Biden’s seven words set to enrage China

In just a few words, the US President has overturned decades of “strategic ambiguity” around a potential military flashpoint.

In just seven words, President Joe Biden has risked the wrath of China by reversing decades of deliberately ambiguous language designed specifically not to anger Beijing.

On Thursday, Mr Biden said that “yes” the US would come to the aid of Taiwan should it be attacked by China.

Taiwan, which lies off the coast of the Chinese mainland, is claimed by Beijing as a breakaway province. But the democratic nation of 24 million people has never been ruled by Communist China and has been essentially independent for more than 60 years.

Mr Biden was asked in a town hall meeting in Baltimore organised by news channel CNN if the US would come to the defence of Taiwan should an invasion take place.

“Yes,” he said. “We have a commitment to that.”

When host Anderson Cooper asked again if the US would indeed engage in military action to help Taiwan, Mr Biden again said yes.

America’s ‘strategic ambiguity’ over Taiwan

The comments are at odds with official US policy on Taiwan which is one of “strategic ambiguity” where it nether confirms nor denies it would defend the island state.

In order to appease Beijing, the US’s “One China” policy means it has no official diplomatic relations with Taiwan although it does have an office on the island. It also doesn’t have a military pact with Taiwan, unlike Japan and South Korea.

The Taiwan Relations Act does state that the US can sell arms to the nation, chiefly so the island can defend itself.

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Beijing has yet to respond to Mr Biden’s comments but is almost certain to be furious at the President’s apparent firming of support for Taiwan.

Earlier this month, China’s President Xi Jinping said “reunification” with Taiwan “must be fulfilled”.

Preferably that would be in a “peaceful manner” but “no one should underestimate the Chinese people’s staunch determination, firm will, and strong ability to defend national sovereignty and territorial integrity”.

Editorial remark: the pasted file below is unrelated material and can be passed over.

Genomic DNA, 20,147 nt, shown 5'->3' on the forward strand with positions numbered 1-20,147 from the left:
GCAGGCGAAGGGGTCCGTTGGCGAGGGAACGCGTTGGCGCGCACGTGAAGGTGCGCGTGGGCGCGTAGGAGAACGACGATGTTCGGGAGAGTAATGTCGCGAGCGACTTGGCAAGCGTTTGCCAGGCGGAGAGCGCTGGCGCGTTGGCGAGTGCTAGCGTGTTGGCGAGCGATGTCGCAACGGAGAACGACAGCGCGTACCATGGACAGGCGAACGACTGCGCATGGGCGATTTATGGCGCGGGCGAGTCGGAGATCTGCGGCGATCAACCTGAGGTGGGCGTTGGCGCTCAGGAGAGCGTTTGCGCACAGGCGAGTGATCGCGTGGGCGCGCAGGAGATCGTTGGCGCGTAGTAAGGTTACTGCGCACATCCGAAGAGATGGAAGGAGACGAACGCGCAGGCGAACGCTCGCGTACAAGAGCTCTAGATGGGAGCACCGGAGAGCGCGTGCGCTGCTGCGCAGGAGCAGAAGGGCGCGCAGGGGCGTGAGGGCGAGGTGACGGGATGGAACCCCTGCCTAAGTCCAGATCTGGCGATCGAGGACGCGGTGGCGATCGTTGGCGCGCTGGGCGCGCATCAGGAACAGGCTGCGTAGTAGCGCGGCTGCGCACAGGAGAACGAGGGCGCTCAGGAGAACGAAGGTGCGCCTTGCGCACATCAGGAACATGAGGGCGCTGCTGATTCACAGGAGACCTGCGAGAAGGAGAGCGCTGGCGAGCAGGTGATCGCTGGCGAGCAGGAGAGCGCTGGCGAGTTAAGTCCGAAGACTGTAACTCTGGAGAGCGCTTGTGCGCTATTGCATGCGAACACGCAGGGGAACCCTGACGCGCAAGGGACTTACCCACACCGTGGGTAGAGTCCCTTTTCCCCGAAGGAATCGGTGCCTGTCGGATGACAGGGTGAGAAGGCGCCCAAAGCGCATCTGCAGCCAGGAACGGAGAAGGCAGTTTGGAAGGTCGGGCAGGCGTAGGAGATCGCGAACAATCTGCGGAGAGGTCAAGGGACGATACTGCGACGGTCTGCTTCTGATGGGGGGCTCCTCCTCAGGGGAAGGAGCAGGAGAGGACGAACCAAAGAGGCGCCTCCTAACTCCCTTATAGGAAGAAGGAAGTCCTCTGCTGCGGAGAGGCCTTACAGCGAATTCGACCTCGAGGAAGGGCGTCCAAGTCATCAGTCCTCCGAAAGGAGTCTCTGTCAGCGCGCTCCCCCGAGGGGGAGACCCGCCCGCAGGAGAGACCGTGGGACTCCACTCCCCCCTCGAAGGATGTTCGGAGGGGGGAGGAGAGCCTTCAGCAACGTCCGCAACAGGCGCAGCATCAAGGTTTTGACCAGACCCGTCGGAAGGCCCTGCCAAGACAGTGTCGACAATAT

China has regularly sent waves of bombers into Taiwan’s air defence zone.

Taiwan has never declared independence. But in July, Mr Xi said any attempt by Taiwan to do so must be “smashed”.

China’s ‘red line’ on Taiwan

Anything, however small, perceived as international recognition of Taiwan is met with a furious response from Beijing.

In 2018, airline Qantas agreed to remove Taiwan from a drop down menu of countries on its website after pressure from Beijing.

Lithuania, population 3 million, was told this year by China that it had crossed a “red line” after a decision to open a “Taiwanese representative office”. The office was not a full embassy but Beijing was angry nonetheless as it referred to “Taiwan” in the name.

This week, Chinese Foreign Ministry spokesman Wang Wenbin said issues relating to Taiwan were “China’s internal affairs that brook no foreign interference”.

He added that: “The One China principle is a political foundation of China-US relations and Taiwan is an inalienable part of the Chinese territory”.

In an apparent attempt to quell Beijing’s fury, a White House spokesman later said that the President’s remarks in Baltinore did not signify any change in policy, reported CNN.

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“The US defence relationship with Taiwan is guided by the Taiwan Relations Act.

“We will uphold our commitment under the Act, we will continue to support Taiwan’s self-defence, and we will continue to oppose any unilateral changes to the status quo,” the spokesman said.

This isn’t the first time Mr Biden has seemingly been out of step with official US policy on Taiwan.

In August, he said the US has a “sacred commitment” to come to its allies’ aid in a military conflict.

“Same with Japan, same with South Korea … same with Taiwan”.

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